Like with hardwood flooring, acclimate it before installation, measure the wood itself, and make sure you’re installing over a subfloor with good moisture conditions as well.

Bamboo Flooring

The ideal moisture content for bamboo flooring is typically between 6 and 10%, depending on the manufacturer’s recommendations and your local EMC. Bamboo flooring, too, should be acclimated before installation, and the subfloor should be properly prepared to prevent moisture infiltration.

Laminate Flooring

Moisture content matters for laminate flooring, too. Typically, it should reach between 6 and 8% and will require some subfloor preparation, depending on the manufacturer’s recommendations.

So, what if you measure your wood’s MC and find that it’s much higher than the EMC? Then what? If they’re a percent or two off, with enough time, you may be able to acclimate them to what you need. Any more than that, though, and you’re probably sending it back to the manufacturer or supplier as a wet claim.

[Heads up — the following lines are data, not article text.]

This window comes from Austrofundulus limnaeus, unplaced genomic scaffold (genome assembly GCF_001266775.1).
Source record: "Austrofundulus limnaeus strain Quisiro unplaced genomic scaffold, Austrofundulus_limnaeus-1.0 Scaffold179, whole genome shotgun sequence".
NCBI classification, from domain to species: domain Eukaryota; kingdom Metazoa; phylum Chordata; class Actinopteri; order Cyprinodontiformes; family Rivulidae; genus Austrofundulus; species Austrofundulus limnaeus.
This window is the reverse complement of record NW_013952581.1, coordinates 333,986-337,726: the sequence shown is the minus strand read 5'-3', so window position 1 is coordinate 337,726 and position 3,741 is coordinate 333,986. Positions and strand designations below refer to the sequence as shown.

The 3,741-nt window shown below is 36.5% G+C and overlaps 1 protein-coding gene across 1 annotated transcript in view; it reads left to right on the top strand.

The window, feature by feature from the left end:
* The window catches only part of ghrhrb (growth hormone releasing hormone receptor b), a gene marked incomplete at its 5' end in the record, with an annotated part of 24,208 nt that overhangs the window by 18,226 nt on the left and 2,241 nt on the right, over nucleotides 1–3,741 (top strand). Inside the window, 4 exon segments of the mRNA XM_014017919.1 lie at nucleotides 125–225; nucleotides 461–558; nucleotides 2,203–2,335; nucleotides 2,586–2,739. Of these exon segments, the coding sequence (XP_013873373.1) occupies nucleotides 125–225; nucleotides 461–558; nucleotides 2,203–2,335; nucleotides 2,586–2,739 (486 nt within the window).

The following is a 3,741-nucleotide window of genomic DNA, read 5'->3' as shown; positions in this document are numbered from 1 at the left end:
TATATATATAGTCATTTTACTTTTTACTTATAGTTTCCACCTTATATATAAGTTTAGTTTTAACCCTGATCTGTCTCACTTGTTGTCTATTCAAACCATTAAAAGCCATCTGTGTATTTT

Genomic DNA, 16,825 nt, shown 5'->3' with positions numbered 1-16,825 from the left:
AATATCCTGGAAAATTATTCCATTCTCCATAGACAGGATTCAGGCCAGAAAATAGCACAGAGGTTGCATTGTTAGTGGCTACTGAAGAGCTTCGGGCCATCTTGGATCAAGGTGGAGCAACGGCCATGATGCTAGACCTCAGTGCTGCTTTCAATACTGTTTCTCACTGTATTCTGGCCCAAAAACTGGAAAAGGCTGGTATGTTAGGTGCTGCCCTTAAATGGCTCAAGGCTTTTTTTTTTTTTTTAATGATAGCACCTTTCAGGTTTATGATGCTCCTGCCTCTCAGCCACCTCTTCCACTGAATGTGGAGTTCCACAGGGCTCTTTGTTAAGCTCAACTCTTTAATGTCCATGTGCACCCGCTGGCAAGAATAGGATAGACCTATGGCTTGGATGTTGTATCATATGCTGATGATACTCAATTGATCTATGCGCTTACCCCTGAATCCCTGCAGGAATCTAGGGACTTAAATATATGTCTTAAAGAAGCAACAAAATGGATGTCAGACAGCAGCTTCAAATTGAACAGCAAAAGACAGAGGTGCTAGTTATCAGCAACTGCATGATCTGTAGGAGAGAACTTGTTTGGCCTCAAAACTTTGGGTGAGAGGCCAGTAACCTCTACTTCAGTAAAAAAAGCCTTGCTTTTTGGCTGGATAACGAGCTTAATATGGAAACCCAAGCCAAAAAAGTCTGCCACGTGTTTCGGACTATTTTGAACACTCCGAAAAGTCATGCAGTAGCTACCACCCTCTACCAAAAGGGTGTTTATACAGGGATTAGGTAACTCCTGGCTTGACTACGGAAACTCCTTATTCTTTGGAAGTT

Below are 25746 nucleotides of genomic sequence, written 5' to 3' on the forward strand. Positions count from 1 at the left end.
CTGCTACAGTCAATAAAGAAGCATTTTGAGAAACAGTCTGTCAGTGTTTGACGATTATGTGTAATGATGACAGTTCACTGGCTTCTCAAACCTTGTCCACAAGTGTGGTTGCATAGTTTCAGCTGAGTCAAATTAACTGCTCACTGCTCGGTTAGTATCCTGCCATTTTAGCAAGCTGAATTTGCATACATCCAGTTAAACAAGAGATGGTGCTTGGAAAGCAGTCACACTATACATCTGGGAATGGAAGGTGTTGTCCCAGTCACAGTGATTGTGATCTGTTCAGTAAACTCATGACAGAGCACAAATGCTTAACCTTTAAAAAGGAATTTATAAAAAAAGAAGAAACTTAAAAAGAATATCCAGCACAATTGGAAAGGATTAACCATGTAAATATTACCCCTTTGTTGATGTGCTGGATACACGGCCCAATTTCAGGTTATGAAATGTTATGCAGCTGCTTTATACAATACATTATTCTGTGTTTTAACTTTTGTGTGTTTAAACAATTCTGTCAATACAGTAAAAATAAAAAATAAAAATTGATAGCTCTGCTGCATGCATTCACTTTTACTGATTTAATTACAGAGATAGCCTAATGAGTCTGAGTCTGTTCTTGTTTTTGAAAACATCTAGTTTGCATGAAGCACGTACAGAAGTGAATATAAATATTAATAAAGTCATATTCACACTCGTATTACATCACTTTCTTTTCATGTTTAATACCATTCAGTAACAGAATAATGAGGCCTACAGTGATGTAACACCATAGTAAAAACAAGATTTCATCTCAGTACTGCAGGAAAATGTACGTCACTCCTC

Before installation, wood flooring materials should undergo an acclimation process to adjust to the surrounding environment. This means storing and stacking the materials in the installation area for a specific duration.

Use a moisture meter to check the progress of the wood and make sure it reaches within an acceptable tolerance near the EMC before installation.

You’ll also want to consider the subfloor to prevent moisture issues.

Subfloor Preparation

Preparing the subfloor is essential if you don’t want to deal with moisture issues later.

For one, the subfloor should be clean, dry, and level, with no protruding nails or screws.

If it’s a wood subfloor, use a wood moisture meter to check that the subfloor is within 2–4% of the floor’s MC.

If it’s a concrete subfloor, use appropriate concrete relative humidity testing to ensure the slab is dry enough for installation.